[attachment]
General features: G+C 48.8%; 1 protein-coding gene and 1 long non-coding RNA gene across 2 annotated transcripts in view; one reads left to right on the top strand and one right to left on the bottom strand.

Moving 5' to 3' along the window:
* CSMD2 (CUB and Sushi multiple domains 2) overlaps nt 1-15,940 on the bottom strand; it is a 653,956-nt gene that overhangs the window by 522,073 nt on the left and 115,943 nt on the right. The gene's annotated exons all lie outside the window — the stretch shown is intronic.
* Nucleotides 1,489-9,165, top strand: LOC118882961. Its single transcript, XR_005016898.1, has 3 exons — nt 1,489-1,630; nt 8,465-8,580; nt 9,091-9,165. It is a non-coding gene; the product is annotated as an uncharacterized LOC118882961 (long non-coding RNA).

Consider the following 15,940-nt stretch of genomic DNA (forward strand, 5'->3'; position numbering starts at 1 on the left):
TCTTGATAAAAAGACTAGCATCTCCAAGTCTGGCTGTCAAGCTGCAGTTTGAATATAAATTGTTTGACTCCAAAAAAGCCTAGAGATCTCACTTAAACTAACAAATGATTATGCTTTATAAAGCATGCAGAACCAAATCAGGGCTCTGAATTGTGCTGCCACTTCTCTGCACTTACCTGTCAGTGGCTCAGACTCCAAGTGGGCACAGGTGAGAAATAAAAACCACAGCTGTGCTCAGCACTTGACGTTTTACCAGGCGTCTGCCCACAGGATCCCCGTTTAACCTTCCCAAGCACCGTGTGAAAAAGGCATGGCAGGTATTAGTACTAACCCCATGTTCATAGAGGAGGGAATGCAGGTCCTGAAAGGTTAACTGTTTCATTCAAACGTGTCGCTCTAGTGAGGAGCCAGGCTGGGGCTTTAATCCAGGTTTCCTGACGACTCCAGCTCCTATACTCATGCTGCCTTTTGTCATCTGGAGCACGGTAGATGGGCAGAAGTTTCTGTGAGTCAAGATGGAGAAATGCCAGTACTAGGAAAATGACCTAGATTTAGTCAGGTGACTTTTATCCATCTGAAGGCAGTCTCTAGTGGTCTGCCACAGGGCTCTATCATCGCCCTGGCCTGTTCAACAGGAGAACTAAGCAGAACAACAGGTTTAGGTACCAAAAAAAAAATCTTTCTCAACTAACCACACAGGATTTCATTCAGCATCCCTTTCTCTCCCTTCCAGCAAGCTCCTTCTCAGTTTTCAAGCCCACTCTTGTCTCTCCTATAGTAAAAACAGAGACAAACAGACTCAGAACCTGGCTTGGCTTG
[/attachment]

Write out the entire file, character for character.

General features: G+C 48.8%; 1 protein-coding gene and 1 long non-coding RNA gene across 2 annotated transcripts in view; one reads left to right on the top strand and one right to left on the bottom strand.

Moving 5' to 3' along the window:
* CSMD2 (CUB and Sushi multiple domains 2) overlaps nt 1-15,940 on the bottom strand; it is a 653,956-nt gene that overhangs the window by 522,073 nt on the left and 115,943 nt on the right. The gene's annotated exons all lie outside the window — the stretch shown is intronic.
* Nucleotides 1,489-9,165, top strand: LOC118882961. Its single transcript, XR_005016898.1, has 3 exons — nt 1,489-1,630; nt 8,465-8,580; nt 9,091-9,165. It is a non-coding gene; the product is annotated as an uncharacterized LOC118882961 (long non-coding RNA).

Consider the following 15,940-nt stretch of genomic DNA (forward strand, 5'->3'; position numbering starts at 1 on the left):
TCTTGATAAAAAGACTAGCATCTCCAAGTCTGGCTGTCAAGCTGCAGTTTGAATATAAATTGTTTGACTCCAAAAAAGCCTAGAGATCTCACTTAAACTAACAAATGATTATGCTTTATAAAGCATGCAGAACCAAATCAGGGCTCTGAATTGTGCTGCCACTTCTCTGCACTTACCTGTCAGTGGCTCAGACTCCAAGTGGGCACAGGTGAGAAATAAAAACCACAGCTGTGCTCAGCACTTGACGTTTTACCAGGCGTCTGCCCACAGGATCCCCGTTTAACCTTCCCAAGCACCGTGTGAAAAAGGCATGGCAGGTATTAGTACTAACCCCATGTTCATAGAGGAGGGAATGCAGGTCCTGAAAGGTTAACTGTTTCATTCAAACGTGTCGCTCTAGTGAGGAGCCAGGCTGGGGCTTTAATCCAGGTTTCCTGACGACTCCAGCTCCTATACTCATGCTGCCTTTTGTCATCTGGAGCACGGTAGATGGGCAGAAGTTTCTGTGAGTCAAGATGGAGAAATGCCAGTACTAGGAAAATGACCTAGATTTAGTCAGGTGACTTTTATCCATCTGAAGGCAGTCTCTAGTGGTCTGCCACAGGGCTCTATCATCGCCCTGGCCTGTTCAACAGGAGAACTAAGCAGAACAACAGGTTTAGGTACCAAAAAAAAAATCTTTCTCAACTAACCACACAGGATTTCATTCAGCATCCCTTTCTCTCCCTTCCAGCAAGCTCCTTCTCAGTTTTCAAGCCCACTCTTGTCTCTCCTATAGTAAAAACAGAGACAAACAGACTCAGAACCTGGCTTGGCTTG